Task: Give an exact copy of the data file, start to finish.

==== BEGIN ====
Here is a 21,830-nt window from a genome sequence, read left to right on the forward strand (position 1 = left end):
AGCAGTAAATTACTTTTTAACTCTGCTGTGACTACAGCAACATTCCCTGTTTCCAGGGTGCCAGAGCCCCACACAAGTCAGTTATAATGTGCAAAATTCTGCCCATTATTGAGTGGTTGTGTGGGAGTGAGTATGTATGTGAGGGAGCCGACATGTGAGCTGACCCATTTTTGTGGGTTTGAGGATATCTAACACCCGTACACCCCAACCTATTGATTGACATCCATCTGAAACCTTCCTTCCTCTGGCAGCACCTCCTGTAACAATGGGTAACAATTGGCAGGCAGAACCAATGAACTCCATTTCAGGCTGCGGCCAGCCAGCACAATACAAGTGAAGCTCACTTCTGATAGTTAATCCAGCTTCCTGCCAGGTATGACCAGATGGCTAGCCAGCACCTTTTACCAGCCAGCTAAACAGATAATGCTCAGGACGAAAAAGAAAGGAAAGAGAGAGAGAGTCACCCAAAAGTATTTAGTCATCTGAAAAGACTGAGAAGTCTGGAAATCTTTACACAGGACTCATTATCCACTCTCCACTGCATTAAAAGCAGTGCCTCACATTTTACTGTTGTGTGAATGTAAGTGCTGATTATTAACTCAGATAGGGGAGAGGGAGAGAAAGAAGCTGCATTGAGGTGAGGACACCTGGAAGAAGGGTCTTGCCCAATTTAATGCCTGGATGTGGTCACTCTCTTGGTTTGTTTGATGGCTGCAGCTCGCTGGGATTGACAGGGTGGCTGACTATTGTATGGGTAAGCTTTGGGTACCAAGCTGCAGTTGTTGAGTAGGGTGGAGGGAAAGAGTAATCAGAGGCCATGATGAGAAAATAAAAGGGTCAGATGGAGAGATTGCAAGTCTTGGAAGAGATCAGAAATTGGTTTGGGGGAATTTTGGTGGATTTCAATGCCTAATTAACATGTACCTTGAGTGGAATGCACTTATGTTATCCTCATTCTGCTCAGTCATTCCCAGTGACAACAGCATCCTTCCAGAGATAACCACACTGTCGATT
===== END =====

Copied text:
Here is a 21,830-nt window from a genome sequence, read left to right on the forward strand (position 1 = left end):
AGCAGTAAATTACTTTTTAACTCTGCTGTGACTACAGCAACATTCCCTGTTTCCAGGGTGCCAGAGCCCCACACAAGTCAGTTATAATGTGCAAAATTCTGCCCATTATTGAGTGGTTGTGTGGGAGTGAGTATGTATGTGAGGGAGCCGACATGTGAGCTGACCCATTTTTGTGGGTTTGAGGATATCTAACACCCGTACACCCCAACCTATTGATTGACATCCATCTGAAACCTTCCTTCCTCTGGCAGCACCTCCTGTAACAATGGGTAACAATTGGCAGGCAGAACCAATGAACTCCATTTCAGGCTGCGGCCAGCCAGCACAATACAAGTGAAGCTCACTTCTGATAGTTAATCCAGCTTCCTGCCAGGTATGACCAGATGGCTAGCCAGCACCTTTTACCAGCCAGCTAAACAGATAATGCTCAGGACGAAAAAGAAAGGAAAGAGAGAGAGAGTCACCCAAAAGTATTTAGTCATCTGAAAAGACTGAGAAGTCTGGAAATCTTTACACAGGACTCATTATCCACTCTCCACTGCATTAAAAGCAGTGCCTCACATTTTACTGTTGTGTGAATGTAAGTGCTGATTATTAACTCAGATAGGGGAGAGGGAGAGAAAGAAGCTGCATTGAGGTGAGGACACCTGGAAGAAGGGTCTTGCCCAATTTAATGCCTGGATGTGGTCACTCTCTTGGTTTGTTTGATGGCTGCAGCTCGCTGGGATTGACAGGGTGGCTGACTATTGTATGGGTAAGCTTTGGGTACCAAGCTGCAGTTGTTGAGTAGGGTGGAGGGAAAGAGTAATCAGAGGCCATGATGAGAAAATAAAAGGGTCAGATGGAGAGATTGCAAGTCTTGGAAGAGATCAGAAATTGGTTTGGGGGAATTTTGGTGGATTTCAATGCCTAATTAACATGTACCTTGAGTGGAATGCACTTATGTTATCCTCATTCTGCTCAGTCATTCCCAGTGACAACAGCATCCTTCCAGAGATAACCACACTGTCGATT